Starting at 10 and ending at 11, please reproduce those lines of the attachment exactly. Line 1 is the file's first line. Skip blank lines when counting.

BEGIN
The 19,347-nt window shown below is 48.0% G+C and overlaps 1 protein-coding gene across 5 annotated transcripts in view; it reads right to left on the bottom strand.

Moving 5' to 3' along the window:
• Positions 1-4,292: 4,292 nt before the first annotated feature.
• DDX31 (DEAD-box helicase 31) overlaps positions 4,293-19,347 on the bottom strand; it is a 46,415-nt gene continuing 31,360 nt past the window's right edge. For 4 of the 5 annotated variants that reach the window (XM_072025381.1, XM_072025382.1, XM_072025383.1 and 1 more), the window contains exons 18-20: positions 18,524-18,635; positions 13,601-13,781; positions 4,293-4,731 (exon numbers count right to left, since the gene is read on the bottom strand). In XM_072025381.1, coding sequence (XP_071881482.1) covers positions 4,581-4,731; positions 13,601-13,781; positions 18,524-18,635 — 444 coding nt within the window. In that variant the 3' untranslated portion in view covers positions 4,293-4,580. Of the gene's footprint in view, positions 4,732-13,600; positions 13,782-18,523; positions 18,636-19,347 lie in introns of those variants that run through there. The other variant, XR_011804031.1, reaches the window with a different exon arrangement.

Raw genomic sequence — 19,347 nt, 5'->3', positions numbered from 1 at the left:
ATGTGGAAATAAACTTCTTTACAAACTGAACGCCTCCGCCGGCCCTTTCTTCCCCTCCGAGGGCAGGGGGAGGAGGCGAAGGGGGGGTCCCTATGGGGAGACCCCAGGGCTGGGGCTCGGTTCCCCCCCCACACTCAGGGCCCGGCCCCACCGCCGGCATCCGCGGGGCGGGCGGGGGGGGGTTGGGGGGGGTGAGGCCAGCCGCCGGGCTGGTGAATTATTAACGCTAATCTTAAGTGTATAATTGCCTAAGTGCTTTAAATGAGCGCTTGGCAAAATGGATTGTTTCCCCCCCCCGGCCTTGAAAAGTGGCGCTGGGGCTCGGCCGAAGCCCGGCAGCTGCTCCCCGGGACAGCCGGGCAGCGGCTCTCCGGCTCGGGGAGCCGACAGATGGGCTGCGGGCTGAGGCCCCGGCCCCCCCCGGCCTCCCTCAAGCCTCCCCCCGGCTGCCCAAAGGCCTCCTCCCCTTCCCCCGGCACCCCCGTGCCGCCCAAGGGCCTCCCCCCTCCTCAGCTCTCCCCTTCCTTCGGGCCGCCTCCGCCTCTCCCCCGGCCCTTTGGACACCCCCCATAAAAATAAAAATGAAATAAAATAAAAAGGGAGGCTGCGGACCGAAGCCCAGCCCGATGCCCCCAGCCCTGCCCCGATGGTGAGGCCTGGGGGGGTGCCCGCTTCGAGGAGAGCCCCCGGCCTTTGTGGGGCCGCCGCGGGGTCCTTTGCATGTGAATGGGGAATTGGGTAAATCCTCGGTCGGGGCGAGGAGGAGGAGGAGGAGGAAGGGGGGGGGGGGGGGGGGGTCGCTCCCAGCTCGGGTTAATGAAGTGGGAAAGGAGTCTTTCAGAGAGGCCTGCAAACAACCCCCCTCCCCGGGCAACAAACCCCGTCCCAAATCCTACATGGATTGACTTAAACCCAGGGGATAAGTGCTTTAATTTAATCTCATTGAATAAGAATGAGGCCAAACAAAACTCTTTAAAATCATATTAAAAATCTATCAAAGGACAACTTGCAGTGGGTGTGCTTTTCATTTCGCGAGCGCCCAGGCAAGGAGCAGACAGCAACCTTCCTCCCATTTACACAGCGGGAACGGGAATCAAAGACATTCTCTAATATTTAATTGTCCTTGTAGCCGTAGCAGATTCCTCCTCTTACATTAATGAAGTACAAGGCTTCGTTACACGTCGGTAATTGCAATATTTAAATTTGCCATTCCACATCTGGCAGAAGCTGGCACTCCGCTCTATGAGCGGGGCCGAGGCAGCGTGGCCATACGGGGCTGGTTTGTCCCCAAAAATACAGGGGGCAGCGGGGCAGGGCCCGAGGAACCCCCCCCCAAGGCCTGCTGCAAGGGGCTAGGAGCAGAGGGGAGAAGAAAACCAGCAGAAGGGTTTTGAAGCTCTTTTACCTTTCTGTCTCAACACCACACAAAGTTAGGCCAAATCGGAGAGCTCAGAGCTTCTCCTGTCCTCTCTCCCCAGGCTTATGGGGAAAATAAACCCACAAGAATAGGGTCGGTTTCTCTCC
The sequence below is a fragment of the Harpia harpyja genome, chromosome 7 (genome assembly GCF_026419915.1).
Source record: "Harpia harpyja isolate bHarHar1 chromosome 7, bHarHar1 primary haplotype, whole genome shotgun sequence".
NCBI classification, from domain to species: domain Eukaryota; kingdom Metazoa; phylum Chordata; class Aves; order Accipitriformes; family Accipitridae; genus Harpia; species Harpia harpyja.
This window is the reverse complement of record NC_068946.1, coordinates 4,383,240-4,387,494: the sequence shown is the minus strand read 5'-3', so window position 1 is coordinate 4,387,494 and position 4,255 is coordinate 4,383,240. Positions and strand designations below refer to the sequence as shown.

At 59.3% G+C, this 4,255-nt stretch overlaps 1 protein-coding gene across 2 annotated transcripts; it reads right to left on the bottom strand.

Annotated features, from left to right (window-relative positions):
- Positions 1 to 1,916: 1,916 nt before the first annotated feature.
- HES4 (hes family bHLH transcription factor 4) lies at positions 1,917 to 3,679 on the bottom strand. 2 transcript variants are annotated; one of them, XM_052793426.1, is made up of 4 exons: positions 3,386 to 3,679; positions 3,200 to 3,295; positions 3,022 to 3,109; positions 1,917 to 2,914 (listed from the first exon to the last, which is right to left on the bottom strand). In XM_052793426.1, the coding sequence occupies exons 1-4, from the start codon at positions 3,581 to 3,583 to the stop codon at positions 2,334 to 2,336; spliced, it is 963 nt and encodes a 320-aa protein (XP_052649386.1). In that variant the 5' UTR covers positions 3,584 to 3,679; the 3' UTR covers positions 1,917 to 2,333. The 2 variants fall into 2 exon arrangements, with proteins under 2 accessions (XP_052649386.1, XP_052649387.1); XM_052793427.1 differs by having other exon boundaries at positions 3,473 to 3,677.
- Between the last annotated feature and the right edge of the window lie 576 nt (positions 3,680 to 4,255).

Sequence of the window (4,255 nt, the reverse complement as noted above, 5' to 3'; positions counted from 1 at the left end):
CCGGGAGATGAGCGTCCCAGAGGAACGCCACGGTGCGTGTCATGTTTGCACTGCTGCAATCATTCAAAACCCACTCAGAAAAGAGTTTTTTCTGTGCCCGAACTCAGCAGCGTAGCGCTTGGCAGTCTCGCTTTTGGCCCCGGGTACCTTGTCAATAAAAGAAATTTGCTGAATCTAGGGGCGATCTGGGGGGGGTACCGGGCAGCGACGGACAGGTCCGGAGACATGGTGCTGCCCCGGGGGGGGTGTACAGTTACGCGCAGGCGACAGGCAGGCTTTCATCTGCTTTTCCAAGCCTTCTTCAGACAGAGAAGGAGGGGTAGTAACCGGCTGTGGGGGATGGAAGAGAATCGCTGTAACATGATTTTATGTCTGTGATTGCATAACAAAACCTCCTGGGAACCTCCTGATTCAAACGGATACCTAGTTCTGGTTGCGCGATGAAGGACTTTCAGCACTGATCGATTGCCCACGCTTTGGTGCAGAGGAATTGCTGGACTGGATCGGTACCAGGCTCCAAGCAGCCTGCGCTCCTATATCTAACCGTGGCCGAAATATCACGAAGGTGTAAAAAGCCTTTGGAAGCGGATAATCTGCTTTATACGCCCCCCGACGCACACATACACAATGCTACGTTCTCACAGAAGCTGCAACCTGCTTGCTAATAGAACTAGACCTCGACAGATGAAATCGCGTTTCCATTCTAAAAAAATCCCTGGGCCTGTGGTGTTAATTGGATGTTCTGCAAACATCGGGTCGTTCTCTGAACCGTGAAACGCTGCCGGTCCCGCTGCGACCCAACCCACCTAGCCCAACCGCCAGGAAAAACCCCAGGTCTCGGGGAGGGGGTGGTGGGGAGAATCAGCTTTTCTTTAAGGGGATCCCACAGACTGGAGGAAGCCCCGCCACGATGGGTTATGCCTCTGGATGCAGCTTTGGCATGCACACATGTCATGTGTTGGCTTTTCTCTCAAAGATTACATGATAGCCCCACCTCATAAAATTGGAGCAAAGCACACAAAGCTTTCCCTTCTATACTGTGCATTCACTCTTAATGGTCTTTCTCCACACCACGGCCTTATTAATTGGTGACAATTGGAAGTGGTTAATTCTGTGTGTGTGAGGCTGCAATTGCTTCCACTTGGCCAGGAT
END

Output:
This window is the reverse complement of record NC_068946.1, coordinates 4,383,240-4,387,494: the sequence shown is the minus strand read 5'-3', so window position 1 is coordinate 4,387,494 and position 4,255 is coordinate 4,383,240. Positions and strand designations below refer to the sequence as shown.

At 59.3% G+C, this 4,255-nt stretch overlaps 1 protein-coding gene across 2 annotated transcripts; it reads right to left on the bottom strand.